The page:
So this means the CC-BY-ND license isn’t compatible with being OER as the non-derivative aspect prevents revisions. CC-SA (share-alike; refers to the licence conditions rather than the material itself) may also be a problem if you’re combining 2 items with different licenses, if they both have SA as part of their licence. CC-BY is the most flexible licence as it simply requires attribution.

The discussion about the various CC licences was really informative, and cleared up quite a few misunderstandings which seemed to be quite common.

I think something many of us found useful was the fact that CC-NC (non commercial) licenced work can be used in education as the tuition fees aren’t just for the actual content – it’s for other aspects of providing the education. It would not be acceptable to sell the actual resource itself, but doesn’t prevent its use as part of a course or module.

Another concern was that if you used material covered by a CC licence in the creation of your own work, would you have to keep going back to the original material to check that the licence still enabled you to use it for your purposes. Happily, the answer to this was no – CC licence status is valid at the point it’s taken for use in something else, so if features are revoked in the future it doesn’t matter. So if you’re using a resource for your course, there’s no obligation to keep checking whether the licence has changed or not.

There were many useful links provided, some of which I’ve included here so I can go back and look at them in the future.

Sources of OERs

Of course finding the works you would like to reuse isn’t the end of it, we also have to ensure that they are attributed correctly. I think the danger is that if someone finds a work which is licenced for reuse without really understanding the CC licences, they may reuse it without correct attribution. To be honest, I’m sure I’ve been guilty of this in the past, but I’m trying to rectify my mistakes as I learn more!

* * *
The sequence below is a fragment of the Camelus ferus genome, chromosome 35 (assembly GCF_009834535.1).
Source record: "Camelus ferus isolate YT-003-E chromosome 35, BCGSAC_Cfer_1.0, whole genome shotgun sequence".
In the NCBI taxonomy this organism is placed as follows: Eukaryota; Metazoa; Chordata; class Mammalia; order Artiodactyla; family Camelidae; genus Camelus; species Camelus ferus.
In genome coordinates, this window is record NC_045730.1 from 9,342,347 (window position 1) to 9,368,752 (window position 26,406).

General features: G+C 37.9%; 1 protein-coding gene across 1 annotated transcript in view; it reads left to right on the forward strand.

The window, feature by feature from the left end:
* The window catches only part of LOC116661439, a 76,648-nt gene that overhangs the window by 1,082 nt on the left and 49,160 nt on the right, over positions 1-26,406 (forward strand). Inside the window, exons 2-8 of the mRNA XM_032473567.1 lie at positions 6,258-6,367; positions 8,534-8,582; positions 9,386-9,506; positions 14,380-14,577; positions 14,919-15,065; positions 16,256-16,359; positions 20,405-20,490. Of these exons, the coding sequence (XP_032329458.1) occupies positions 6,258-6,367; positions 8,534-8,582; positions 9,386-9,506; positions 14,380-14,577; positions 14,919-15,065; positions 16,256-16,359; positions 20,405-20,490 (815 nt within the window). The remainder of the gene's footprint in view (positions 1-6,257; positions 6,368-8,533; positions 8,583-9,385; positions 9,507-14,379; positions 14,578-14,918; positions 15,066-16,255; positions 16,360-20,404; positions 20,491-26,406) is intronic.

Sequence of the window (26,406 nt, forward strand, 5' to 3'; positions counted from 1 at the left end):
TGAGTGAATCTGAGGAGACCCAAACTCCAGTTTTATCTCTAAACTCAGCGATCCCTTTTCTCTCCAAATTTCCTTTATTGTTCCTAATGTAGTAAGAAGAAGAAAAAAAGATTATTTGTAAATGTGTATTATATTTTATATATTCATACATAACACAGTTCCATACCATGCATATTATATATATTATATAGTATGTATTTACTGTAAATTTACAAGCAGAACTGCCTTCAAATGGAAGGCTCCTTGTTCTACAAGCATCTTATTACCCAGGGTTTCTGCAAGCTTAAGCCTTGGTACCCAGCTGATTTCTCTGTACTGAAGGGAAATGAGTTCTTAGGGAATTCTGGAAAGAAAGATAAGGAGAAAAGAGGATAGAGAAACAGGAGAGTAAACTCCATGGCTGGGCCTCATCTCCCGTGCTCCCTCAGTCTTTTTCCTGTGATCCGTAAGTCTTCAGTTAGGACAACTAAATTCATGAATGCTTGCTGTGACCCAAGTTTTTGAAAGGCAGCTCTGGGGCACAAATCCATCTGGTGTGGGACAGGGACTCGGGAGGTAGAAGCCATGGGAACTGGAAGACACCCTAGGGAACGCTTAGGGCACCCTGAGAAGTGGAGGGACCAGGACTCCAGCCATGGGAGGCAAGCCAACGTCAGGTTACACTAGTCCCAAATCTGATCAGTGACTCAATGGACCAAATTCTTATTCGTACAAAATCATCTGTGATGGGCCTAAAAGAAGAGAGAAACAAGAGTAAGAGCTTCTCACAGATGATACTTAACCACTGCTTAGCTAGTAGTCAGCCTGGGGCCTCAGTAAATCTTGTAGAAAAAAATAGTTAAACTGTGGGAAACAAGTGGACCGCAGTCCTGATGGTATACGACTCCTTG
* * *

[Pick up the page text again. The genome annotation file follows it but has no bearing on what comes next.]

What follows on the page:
“Do the best you can until you know better. Then when you know better, do better.” – Maya Angelou.

More details about attribution can be found on the CC website.

Guidance for choosing a licence and marking your work can also be found on the CC website , which provides options for choosing the correct licence as well as providing you the HTML code for the licence text. Having this embedded will allow the Google filter to pick up the work in the appropriate category.

This was one of the most helpful webinars for me, probably because it focused on something very practical, and this is what I  find useful. Now I’ve just got to put it all into practise…

#ocTEL Week 3 – Materials & Platforms for Learning Technology

This week’s “do one thing” task was to review at least one of the learning resources provided, and reflect on the process as a learner.

I chose to look at the iEthiCS simulation from St. George’s. This is a collection of cases designed to provide virtual patient interactions with a view to developing medical ethics teaching at a variety of educational levels. I chose to look at this one as much of the teaching I do is to individuals involved in healthcare and we’re looking at expanding some of the teaching we do which involves patient engagement.

There are two types of presentation within this collection. The most recent cases use video clips at each stage of the case, which are acted out according to a script. At the end of each brief video clip the student is presented with a series of choices to make, assuming that they are taking the place of one of the actors in the scenario. The second type of case is purely text based, with a description of each stage of the case being presented in text format rather than video. At the end of each case there is the option to restart and complete the case again, as well as an option to review the case pathway which outlines the decisions you made at each checkpoint. I thought this was a really useful feature; I could see a benefit in getting individual students to complete a case on their own, then discuss their pathways with each other to explore why people may have made different decisions at each stage. This could either be done in a face-to-face situation, or online (possibly following a poll to see what the common decisions were).

What elements of these do you think are appealing to different learners?

I preferred the cases which contained the video clips, as I found it held my attention a lot more than just reading the case descriptions. I know I skim-read things very quickly, and having to watch the videos really slowed me down! However, if this was the only format provided, then it would also be appropriate to consider including a transcript or captions to the video for those individuals who may have difficulty following this format. Some cases were provided in both formats, so students would be able to choose. From a teacher’s point of view, I can see that asking for cases to be produced in two formats may be off-putting for some contributors! Although I haven’t yet got experience of adding captions to videos, I would think this would be reasonably straightforward for short videos, but more time consuming for other, much longer screen-capture lecture-type videos.